In a world still affected by gender-based discrimination, equality has become a univocal demand. While things may have improved marginally, there is a long way to go. However, there is a silver lining. Last year, the World Economic Forum reported that it would take us 108 years to close the gender gap across the world
This year, it reported that it would take us 99.5 years – lesser than before, but not less enough. The bad news is that India ranked at 112 out of 153 countries, four positions down since last year.
“It still means parity between men and women across health, education, work, and politics will take more than a lifetime to achieve,” states the report titled Global Gender Gap 2020.
Throwing light on the precarious state of women in India, the study revealed that India is the only country where the economic gender gap is larger than the political gender gap.
One year ago, it was calculated that it would take 108 years to close the global gender gap. How long do you think it will take now? Read the World Economic Forum's full Global Gender Gap Report here: https://t.co/YtGeseIGMY #gendergap20 pic.twitter.com/TvT4zxFmFq— World Economic Forum (@wef) December 17, 2019
Witnessing a particularly deep economic gap between the two genders, it is estimated that female earned income is one-fifth of male income – among the world’s lowest at 144.
India performs equally badly in terms of participation rates in the labour market at 145 out of 153 countries. Only 25 percent of women are working or looking for work against 82 percent of men.
At the same time, trends reveal that women have an increased access to education. “From primary to tertiary education, the share of women attending school is systematically larger than the share of men,” states the report.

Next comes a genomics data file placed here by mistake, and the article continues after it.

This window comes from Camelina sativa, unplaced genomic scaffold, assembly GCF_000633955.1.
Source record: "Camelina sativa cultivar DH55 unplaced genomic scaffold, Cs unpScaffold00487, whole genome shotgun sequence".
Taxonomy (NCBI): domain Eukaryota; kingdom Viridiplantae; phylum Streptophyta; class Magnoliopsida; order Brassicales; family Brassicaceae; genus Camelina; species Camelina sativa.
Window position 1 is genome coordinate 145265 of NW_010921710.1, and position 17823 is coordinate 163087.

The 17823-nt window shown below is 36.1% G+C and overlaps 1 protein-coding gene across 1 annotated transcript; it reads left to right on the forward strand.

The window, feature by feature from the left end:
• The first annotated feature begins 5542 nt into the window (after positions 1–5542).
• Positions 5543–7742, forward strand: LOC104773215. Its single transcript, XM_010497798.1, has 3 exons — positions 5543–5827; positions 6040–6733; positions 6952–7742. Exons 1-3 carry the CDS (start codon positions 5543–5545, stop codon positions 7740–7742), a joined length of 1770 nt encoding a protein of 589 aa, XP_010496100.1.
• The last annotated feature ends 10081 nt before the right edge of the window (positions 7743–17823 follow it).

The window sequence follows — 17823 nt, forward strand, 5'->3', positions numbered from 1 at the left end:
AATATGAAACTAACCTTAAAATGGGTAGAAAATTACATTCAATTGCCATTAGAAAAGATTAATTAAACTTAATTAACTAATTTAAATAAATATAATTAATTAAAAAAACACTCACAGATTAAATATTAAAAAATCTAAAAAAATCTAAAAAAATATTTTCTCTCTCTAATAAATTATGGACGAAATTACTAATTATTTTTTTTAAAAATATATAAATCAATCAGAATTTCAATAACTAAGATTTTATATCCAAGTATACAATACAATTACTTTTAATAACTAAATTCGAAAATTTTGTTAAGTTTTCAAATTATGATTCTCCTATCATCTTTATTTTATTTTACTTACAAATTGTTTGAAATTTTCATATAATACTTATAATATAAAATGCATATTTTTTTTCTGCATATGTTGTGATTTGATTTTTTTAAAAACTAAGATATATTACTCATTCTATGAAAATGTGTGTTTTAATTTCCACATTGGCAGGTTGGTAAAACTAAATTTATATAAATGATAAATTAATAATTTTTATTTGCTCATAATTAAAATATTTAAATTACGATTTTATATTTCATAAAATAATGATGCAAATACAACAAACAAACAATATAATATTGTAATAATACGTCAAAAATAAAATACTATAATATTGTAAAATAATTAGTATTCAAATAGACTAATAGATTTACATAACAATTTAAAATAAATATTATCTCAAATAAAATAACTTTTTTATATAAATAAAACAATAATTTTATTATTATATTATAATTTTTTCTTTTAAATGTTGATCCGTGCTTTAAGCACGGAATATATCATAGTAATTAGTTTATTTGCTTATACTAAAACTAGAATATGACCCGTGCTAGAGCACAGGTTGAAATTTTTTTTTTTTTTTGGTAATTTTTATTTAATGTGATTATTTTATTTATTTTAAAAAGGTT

Consequently, female literacy has gone up, recording 66 percent of the literate female population.
The Role Model Effect
Globally, the 8.5 years of coming closer to gender parity are credited to greater participation of women in politics across the world. In India too, political empowerment fares better and ahead of most countries at 18th rank, boosted by the fact that India, in the last 50 years, was headed by a woman for 20 years.
However, the ground reality is quite bleak. Women make up only 14.4 percent of the Parliament and 23 percent of the Cabinet. One key highlight, as noted by Saadia Zahidi, the Managing Director of World Economic Forum, is the rise of the role model effect that may have developed to create large impacts in empowering women to consider leadership roles and increase their participation in general.
In short, encouraging through representation matters and translates to positive social changes on ground. Case in point, the top ten countries where improvements in political representation occurred simultaneously with improvements in women in senior roles in the labour market between 2006 and 2019.
Here are three practical ways to further the scope of gender parity.
Encourage female education: Focus on educating and skilling women, especially in the emerging roles and professions to fight the under-representation. Globally, in the most sought-after field of cloud computing, engineering, and data and Artificial Intelligence (AI), women make up only 12, 15 and 26 percent of the workforce respectively.
By skilling women and making them ready for the world of future jobs, the country will be pushing economic growth. This will also build a more diverse and inclusive workforce.
Equal pay for equal work: A survey conducted by Monster Salary Index earlier this year revealed that men are paid 19 percent more than their female counterparts at the workplace. Such discrimination, based on gender, in the Hindi film industry to unorganised sectors like agricultural labour discourages women to perform their best in the economy.
Women in India get 34% less wages than their male counterparts for the same work. (Oxfam Inequality Report, India Supplement, 2019)— Kavita Krishnan (@kavita_krishnan) March 7, 2019
Women workers demand Equal Pay For Equal Work! #WomenStrikeOnWomensDay
It is high time that policymakers and employers ensure equal pay for equal work, irrespective of gender.
Build a safe environment: India is poorly reputed as the most unsafe country for women. Cases of gender-based violence against women hamper a level-playing field, economically and socially. This hurdle tends to hold them back from participating in the economic workforce.
In fact, a woman’s safety becomes the first concern for their family members when considering job opportunities. To do that, creating a safe and secure environment will go a long way in positively impacting a woman’s professional aspirations.